Canyons, caves and dinosaurs
28.09.2010 - 31.08.2010 25 °C
Leaving Sucre behind me and Helen got a night bus to a town called Cochabamba where we would meet Sanjay, a mate from university. That night I slept for practically zero hours and when we eventually arrived in Cochabamba I felt dog rough. After meeting with Sanjay we wandered around the town, all the while I felt like I was slowly dieing. The town itself was nice enough with the standard mix of colonial architecture and half built concrete monstrosities. Upon trying to find a laundry we happened across a parade that was snaking its way sporadically through town. Parades in south America are great beacause the costumes are just absurd. After a ham and cheese toasty we headed up to the hill that looms over the city, atop it a huge statue of Christ. At just over 33m high it is actually larger than the one overlooking Rio. The one in Rio is exactly 33m high, accounting for every year of his life. The Bolivians argue that Jesus actually lived for 33 and a bit years so have just pipped Rio´s effort for this reason.
Up early the next day we got a taxi driver to take us to the stop for buses to the mountain village of Torotoro where we would be able to see, among other things, dinosaur footprints. Unfortunately we were lucky enough to find the worst taxi driver in Bolivia who proceeded to drive around in circles, stop to ask the advice of locals, and then ignore it. The only reason we got the bus in the end was because it was nearly 2 hours late. When we eventually set off we figured we´d catch a few z´s. Upon waking up, parked at a market, me and Helen decided to leave Sanjay asleep and scavenge some breakfast. After buying some bread and a bunch of bananas we returned to the bus only to find it had left. Helen frantically asked some locals where the bus had gone without making much progress before we saw it pull out of a junction down the road. Haring after it we managed to get back on to find the locals laughing their heads off with Sanjay still asleep. Sanjay proceeded to wake up oblivious to the fact that he was nearly headed to the mountains on his own.
The village of Torotoro itself, beside the addition of electricity pylons and a large concrete hotel, looked like it had hardly changed in several centuries. Waking up reasonably early the next day we hired a guide, Pablo, and headed off into the nearby national park. It became quickly apparent that Pablo was no real expert in geology or paleantology after explaining that a green layer of sedimentary rock was so coloured due to it being formed from plants, which were green. We carried on until we reached a canyon into which we descended and found some waterfalls. Spouting from underground springs, the waterfalls provided a lush spit of vegetation in an otherwise dry canyon. We played in the water here for a while, jumping in the various pools and climbing behind the waterfalls like we were 13 again. After our fun we headed back to town for a spot of lunch.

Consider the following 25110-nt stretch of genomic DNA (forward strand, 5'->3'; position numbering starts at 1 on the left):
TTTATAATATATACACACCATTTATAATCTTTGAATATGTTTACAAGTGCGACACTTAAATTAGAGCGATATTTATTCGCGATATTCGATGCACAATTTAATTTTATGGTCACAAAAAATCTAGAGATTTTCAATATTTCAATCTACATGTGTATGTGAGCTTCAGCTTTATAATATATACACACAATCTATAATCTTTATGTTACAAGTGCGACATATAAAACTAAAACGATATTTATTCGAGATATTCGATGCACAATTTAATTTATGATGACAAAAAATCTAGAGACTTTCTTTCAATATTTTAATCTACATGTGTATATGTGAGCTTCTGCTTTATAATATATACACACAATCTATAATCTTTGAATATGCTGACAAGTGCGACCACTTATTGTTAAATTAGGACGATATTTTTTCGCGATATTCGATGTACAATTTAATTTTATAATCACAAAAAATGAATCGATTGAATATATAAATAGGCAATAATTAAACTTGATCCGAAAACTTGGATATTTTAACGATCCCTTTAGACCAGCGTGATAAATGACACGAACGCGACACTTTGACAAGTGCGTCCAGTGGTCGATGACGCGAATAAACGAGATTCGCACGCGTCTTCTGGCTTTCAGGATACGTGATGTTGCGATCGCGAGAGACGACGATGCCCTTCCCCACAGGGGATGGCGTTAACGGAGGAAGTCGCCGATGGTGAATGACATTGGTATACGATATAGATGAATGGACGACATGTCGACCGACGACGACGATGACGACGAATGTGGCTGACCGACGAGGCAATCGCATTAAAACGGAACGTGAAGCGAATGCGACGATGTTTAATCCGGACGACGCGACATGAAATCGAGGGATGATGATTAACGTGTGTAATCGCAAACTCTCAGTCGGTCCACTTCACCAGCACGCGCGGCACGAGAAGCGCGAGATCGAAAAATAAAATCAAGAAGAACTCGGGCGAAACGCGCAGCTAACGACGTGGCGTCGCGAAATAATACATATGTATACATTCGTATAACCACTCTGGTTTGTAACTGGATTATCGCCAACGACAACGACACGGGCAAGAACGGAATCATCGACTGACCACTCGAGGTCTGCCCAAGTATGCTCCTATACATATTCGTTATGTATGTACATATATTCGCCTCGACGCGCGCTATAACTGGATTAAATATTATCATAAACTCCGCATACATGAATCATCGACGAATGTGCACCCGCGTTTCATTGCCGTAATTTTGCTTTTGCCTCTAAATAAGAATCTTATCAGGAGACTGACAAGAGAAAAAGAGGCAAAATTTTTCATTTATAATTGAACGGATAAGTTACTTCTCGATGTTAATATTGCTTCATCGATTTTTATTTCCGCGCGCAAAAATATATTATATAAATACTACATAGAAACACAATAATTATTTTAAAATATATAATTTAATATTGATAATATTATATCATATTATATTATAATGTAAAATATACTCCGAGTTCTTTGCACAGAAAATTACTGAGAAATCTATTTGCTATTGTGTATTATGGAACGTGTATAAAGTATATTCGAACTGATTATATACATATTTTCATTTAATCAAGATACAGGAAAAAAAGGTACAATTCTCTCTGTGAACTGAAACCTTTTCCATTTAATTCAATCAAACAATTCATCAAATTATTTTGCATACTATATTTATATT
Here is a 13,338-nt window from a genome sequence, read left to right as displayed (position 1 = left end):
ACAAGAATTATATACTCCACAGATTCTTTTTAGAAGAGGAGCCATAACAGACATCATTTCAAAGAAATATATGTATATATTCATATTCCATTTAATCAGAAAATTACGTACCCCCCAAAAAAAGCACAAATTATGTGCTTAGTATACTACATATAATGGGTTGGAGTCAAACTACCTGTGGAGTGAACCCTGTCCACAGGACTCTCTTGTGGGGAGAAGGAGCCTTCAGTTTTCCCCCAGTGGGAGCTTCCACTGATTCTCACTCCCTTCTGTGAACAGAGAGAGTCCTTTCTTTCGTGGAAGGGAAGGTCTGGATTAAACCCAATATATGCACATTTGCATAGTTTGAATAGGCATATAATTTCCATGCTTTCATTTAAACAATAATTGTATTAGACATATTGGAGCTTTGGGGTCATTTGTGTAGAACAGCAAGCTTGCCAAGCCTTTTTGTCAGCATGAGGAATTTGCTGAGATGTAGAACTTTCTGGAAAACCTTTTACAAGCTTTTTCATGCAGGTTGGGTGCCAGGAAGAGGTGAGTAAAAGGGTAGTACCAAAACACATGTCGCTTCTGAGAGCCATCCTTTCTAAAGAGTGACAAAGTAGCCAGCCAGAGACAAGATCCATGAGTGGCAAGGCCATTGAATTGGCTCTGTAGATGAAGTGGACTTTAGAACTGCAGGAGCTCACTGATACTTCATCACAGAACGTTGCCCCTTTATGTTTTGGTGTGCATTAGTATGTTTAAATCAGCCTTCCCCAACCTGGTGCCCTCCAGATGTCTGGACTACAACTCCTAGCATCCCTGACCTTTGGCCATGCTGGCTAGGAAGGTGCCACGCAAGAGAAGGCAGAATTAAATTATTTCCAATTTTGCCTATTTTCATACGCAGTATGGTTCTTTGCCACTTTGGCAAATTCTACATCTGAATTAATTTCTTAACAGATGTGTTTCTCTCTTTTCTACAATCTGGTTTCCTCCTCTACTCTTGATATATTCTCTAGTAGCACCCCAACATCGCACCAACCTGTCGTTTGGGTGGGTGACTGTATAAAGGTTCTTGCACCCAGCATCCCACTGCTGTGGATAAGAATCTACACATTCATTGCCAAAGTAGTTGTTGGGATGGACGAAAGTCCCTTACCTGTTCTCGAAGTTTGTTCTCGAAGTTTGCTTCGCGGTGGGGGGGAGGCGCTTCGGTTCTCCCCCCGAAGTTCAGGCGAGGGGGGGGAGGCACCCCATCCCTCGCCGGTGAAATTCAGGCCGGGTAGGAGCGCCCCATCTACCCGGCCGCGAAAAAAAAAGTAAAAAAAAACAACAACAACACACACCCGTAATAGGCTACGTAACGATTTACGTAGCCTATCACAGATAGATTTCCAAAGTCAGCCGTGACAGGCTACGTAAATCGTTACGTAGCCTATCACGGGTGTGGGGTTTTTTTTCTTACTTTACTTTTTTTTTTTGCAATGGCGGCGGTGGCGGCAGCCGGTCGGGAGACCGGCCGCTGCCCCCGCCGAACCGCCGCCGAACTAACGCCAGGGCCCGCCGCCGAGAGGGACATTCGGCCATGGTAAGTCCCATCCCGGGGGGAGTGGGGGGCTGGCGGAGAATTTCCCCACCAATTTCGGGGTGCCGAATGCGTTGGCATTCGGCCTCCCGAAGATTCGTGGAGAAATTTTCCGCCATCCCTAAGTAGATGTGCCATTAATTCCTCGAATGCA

In the afternoon we met again to go up and do some caving. This was Pablo´s second moment of brilliance. While we were waiting for a car to take us up to the caves it became apparent that Pablo had missed out a fairly vital part of the trip that morning; the dinosaur footprints, aka the real reason why anyone came to the national park at all. Reluctantly he agreed to show them to us on the way to the caves. When we eventually did see them they were actually quite impressive, not only the condition of them but also the variety. There were prints almost a meter across made from huge herbivores and smaller prints left by dinosaurs such as veloceraptors.
When we got to the cave Pablo told us that he didn´t have any helmets and he wasn´tgoing to get any either so we either had to go down with nothing to protect our melons or go home. Left with little choice we chose the first option. The cave itself while nothing too breathtaking was incredible fun. We had to traverse different caverns and passages holding on to ropes, absailing down boulders and squeezing though the tiniest gaps. If you weigh over 80kg, you would simply not have been able to do it. One thing Pablo did which impressed us though was show us how to ´play´a cave. Certain stalegtites are hollow and ring like a bell when struck. I found this immense fun and spent the next five minutes making underground beats with stalegtites of different lengths. Having managed to avoid injury we returned to the surface pretty exhilerated. Pablo maybe a pretty useless guide above ground but in a cave the lad came into his own.